Justin Gleeson
AIRO’s databank of publicly accessible information has become a ‘pulse’ of how Ireland is operating across a wide range of sectors, writes Justin Gleeson, Director of the All-Island Research Observatory (AIRO)

For over a decade, the All-Island Research Observatory (AIRO) research team and consulting unit based at MU’s Social Science Institute (MUSSI) has been focused on bringing our analytical expertise to the heart of planning and policy decision making in Ireland.

AIRO specialises in socio-demographic analysis, spatial analysis (GIS), spatial planning, and data analytics. For us as a team, knowledge of, and access to an increasingly wide range of social, economic, and environmental data is always at the forefront of our research interests. The growing databank of publicly accessible information has become a ‘pulse’ of how Ireland is operating across a wide range of sectors.

However, a vital element in the ‘data for decision-making’ approach is not simply about access and availability to the data. It’s a far more nuanced and qualitative understanding of what the data is actually about, and how it can be used to inform and shape some of Ireland’s most pressing social issues.

Combining this expert understanding of Ireland’s data with state-of-the-art mapping and data visualisation toolkits has allowed AIRO to assist in a series of diverse national planning and policy projects in recent years.

Working with national and regional planning authorities, AIRO provided detailed analytical and spatial analysis inputs to both the National Planning Framework (NPF) and the three Regional Spatial and Economic Strategies (RSES). In collaboration with the Irish Research Council and the Oireachtas, AIRO developed a report on the socio-economic status of Gaeltacht Areas across the State.

More recently, the team worked with TUSLA on a review of the provision of accommodation for victims of domestic violence. This important geographic analysis of the existing provision of refuges and safe accommodation in Ireland helped with identifying service gaps and the major challenges in provision for both our existing and future population.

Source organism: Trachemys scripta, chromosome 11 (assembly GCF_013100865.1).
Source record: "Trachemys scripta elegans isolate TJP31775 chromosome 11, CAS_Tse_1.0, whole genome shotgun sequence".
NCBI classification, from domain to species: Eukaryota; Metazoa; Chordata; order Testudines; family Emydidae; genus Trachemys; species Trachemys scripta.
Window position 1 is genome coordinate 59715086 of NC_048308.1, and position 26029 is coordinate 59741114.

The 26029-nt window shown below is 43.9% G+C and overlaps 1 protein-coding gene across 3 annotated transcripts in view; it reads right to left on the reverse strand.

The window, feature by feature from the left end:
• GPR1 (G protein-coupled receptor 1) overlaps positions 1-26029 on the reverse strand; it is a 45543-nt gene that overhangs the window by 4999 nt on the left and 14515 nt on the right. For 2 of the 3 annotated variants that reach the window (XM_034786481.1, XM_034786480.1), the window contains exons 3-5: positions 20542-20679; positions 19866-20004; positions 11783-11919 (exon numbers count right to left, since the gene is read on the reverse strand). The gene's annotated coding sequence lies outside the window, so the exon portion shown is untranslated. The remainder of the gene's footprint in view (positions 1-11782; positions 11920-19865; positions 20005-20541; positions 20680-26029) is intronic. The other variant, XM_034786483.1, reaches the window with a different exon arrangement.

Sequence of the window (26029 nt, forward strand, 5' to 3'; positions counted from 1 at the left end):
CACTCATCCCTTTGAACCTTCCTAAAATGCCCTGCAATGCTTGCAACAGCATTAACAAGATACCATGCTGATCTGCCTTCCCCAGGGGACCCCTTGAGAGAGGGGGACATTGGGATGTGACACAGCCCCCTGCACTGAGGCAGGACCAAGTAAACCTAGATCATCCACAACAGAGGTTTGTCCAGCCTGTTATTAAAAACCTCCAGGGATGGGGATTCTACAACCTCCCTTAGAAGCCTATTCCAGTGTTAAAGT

For many years, AIRO has also had a Memorandum of Understanding with Ordnance Survey Ireland (OSi) and has used OSi mapping products as the backbone to its research work. Most significantly, AIRO uses the GeoHive platform, developed by OSi, to make its data and research available to public sector organisations and the general public.

To date, this excellent example of public sector partnership has launched the Dublin Housing Observatory (DHO) mapping portal and the Environmental Protection Agency (EPA) funded Environmental Sensitivity Mapping (ESM) toolkit.

The experience of this ‘data analytics’ and ‘infrastructure’ partnership was also central to Ireland’s response to the COVID-19 pandemic and the development of their Covid-19 hub became the go-to information hub for anyone following the spread of the disease in Ireland.

Over the coming months, AIRO and OSI will be launching two new infrastructures: the Regional Development Monitor (RDM) which will be international best practice and a showcase of how to provide access to and monitor regional planning data, and in collaboration with Women for Election, the team will launch a portal on female participation in all levels of politics in Ireland.

The team at AIRO is now also working closely with a range of Maynooth University administrative units to bring their skill-set and analytical approach to assist in internal decision-making. For instance, AIRO has been working with the Maynooth University Access Office on the HEA funded College Connect project.

Working in collaboration with Maynooth University, DCU, TUS-Athlone, and DkIT, this project aims to increase HEI participation for potential students from a range of socio-economically disadvantaged communities. The work of AIRO is central to the overall project data strategy and they have developed a series of analytical tools for reporting on and visualising community engagement with the four HEIs.

In parallel to this project, AIRO is also working with the Equality, Diversity, and Inclusion Office (EDI) on various Athena Swan applications and the development of a new EDI Data Hub for the University. A key action from the Maynooth University Athena Swan Action Plan was the work of AIRO on the establishment of the National Gender Equality Dashboard for Higher Education Institutes (HEIs). The team is also supporting the Admissions Office in the mapping and visualisation of student enrolment flows from schools across the country. 

Photo courtesy of Myriam Jessier on Unsplash


Justin Gleeson - data analytics